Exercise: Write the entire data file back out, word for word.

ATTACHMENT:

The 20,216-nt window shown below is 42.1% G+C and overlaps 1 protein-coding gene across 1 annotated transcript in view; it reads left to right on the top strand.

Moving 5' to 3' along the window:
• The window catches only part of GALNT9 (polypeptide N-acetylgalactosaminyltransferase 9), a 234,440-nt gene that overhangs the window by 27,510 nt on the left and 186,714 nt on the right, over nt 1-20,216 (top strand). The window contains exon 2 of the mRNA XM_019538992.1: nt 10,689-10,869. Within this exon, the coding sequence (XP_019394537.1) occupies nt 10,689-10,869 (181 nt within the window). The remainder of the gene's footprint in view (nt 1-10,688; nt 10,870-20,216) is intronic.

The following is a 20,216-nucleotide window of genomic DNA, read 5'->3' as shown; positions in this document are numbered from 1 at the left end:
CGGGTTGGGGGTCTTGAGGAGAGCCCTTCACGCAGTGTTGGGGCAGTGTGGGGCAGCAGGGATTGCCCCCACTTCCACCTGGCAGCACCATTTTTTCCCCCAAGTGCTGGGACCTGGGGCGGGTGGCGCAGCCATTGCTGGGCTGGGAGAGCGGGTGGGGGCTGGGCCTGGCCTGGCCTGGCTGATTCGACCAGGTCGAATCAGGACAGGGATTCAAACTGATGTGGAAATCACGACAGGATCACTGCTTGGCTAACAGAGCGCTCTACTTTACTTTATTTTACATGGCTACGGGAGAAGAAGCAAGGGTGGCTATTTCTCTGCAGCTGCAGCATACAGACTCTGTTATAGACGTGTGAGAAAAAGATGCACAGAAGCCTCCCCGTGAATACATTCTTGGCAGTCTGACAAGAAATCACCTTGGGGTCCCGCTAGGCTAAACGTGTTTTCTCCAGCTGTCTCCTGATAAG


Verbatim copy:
The 20,216-nt window shown below is 42.1% G+C and overlaps 1 protein-coding gene across 1 annotated transcript in view; it reads left to right on the top strand.

Moving 5' to 3' along the window:
• The window catches only part of GALNT9 (polypeptide N-acetylgalactosaminyltransferase 9), a 234,440-nt gene that overhangs the window by 27,510 nt on the left and 186,714 nt on the right, over nt 1-20,216 (top strand). The window contains exon 2 of the mRNA XM_019538992.1: nt 10,689-10,869. Within this exon, the coding sequence (XP_019394537.1) occupies nt 10,689-10,869 (181 nt within the window). The remainder of the gene's footprint in view (nt 1-10,688; nt 10,870-20,216) is intronic.

The following is a 20,216-nucleotide window of genomic DNA, read 5'->3' as shown; positions in this document are numbered from 1 at the left end:
CGGGTTGGGGGTCTTGAGGAGAGCCCTTCACGCAGTGTTGGGGCAGTGTGGGGCAGCAGGGATTGCCCCCACTTCCACCTGGCAGCACCATTTTTTCCCCCAAGTGCTGGGACCTGGGGCGGGTGGCGCAGCCATTGCTGGGCTGGGAGAGCGGGTGGGGGCTGGGCCTGGCCTGGCCTGGCTGATTCGACCAGGTCGAATCAGGACAGGGATTCAAACTGATGTGGAAATCACGACAGGATCACTGCTTGGCTAACAGAGCGCTCTACTTTACTTTATTTTACATGGCTACGGGAGAAGAAGCAAGGGTGGCTATTTCTCTGCAGCTGCAGCATACAGACTCTGTTATAGACGTGTGAGAAAAAGATGCACAGAAGCCTCCCCGTGAATACATTCTTGGCAGTCTGACAAGAAATCACCTTGGGGTCCCGCTAGGCTAAACGTGTTTTCTCCAGCTGTCTCCTGATAAG